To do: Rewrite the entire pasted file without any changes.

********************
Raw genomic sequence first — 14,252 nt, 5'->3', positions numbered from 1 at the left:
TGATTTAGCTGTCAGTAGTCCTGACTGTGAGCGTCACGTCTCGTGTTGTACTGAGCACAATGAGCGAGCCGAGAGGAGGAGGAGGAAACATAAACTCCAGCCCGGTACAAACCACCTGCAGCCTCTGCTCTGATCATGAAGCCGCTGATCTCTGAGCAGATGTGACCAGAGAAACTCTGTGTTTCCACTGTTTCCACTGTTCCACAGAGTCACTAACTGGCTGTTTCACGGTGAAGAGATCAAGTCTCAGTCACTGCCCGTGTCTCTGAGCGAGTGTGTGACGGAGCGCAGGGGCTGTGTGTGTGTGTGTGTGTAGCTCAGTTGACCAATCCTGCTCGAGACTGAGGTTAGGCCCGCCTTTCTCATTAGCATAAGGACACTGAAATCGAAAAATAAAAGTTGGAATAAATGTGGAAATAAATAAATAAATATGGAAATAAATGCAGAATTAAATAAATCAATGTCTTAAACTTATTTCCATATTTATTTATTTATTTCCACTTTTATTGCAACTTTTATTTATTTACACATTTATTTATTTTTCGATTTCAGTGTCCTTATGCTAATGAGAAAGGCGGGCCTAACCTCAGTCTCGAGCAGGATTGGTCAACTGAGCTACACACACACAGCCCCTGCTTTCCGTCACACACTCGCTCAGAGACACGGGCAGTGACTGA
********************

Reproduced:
Raw genomic sequence first — 14,252 nt, 5'->3', positions numbered from 1 at the left:
TGATTTAGCTGTCAGTAGTCCTGACTGTGAGCGTCACGTCTCGTGTTGTACTGAGCACAATGAGCGAGCCGAGAGGAGGAGGAGGAAACATAAACTCCAGCCCGGTACAAACCACCTGCAGCCTCTGCTCTGATCATGAAGCCGCTGATCTCTGAGCAGATGTGACCAGAGAAACTCTGTGTTTCCACTGTTTCCACTGTTCCACAGAGTCACTAACTGGCTGTTTCACGGTGAAGAGATCAAGTCTCAGTCACTGCCCGTGTCTCTGAGCGAGTGTGTGACGGAGCGCAGGGGCTGTGTGTGTGTGTGTGTGTAGCTCAGTTGACCAATCCTGCTCGAGACTGAGGTTAGGCCCGCCTTTCTCATTAGCATAAGGACACTGAAATCGAAAAATAAAAGTTGGAATAAATGTGGAAATAAATAAATAAATATGGAAATAAATGCAGAATTAAATAAATCAATGTCTTAAACTTATTTCCATATTTATTTATTTATTTCCACTTTTATTGCAACTTTTATTTATTTACACATTTATTTATTTTTCGATTTCAGTGTCCTTATGCTAATGAGAAAGGCGGGCCTAACCTCAGTCTCGAGCAGGATTGGTCAACTGAGCTACACACACACAGCCCCTGCTTTCCGTCACACACTCGCTCAGAGACACGGGCAGTGACTGA